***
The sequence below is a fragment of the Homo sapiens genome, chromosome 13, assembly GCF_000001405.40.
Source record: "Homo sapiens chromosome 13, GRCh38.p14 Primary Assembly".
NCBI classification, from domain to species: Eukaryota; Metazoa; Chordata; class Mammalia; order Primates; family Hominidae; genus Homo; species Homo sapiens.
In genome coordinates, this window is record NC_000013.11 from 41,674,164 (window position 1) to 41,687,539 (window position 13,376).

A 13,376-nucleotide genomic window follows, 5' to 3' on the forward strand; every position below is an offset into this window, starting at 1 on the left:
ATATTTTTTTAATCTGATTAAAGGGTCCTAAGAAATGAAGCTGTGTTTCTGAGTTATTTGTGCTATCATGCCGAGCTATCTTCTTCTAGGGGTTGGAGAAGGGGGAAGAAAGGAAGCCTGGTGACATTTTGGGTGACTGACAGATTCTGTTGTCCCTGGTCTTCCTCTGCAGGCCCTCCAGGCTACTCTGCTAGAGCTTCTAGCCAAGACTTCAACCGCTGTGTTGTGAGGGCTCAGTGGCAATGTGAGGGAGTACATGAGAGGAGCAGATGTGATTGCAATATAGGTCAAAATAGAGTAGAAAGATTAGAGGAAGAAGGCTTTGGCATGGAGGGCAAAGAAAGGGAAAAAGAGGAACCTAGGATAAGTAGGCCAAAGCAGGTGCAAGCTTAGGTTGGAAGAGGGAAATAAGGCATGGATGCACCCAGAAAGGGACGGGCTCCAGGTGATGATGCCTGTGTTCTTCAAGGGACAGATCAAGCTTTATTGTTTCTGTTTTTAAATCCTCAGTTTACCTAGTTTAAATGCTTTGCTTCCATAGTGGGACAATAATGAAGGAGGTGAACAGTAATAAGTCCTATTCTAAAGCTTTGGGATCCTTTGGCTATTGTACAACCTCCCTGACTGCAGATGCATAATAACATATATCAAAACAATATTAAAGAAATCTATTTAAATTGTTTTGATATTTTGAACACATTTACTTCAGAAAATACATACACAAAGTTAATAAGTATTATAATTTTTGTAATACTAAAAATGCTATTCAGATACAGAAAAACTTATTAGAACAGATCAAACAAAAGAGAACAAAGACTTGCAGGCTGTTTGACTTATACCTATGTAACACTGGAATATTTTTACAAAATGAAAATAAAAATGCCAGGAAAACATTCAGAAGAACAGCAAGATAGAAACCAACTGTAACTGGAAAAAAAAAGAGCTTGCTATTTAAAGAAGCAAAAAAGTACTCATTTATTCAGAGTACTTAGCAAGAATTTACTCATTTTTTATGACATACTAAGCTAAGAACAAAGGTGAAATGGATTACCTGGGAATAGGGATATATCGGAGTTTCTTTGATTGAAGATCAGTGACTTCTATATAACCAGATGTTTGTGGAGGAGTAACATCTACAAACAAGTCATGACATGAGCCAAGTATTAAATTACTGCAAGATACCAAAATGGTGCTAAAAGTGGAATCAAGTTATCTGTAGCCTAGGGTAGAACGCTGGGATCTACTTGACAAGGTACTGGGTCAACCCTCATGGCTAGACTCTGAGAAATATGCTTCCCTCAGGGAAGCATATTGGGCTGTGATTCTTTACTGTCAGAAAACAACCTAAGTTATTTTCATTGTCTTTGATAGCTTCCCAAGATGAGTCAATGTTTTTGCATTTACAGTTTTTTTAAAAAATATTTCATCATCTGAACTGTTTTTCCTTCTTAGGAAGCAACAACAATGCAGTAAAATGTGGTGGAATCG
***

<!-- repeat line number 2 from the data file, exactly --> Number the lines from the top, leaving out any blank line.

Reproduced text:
Source record: "Homo sapiens chromosome 13, GRCh38.p14 Primary Assembly".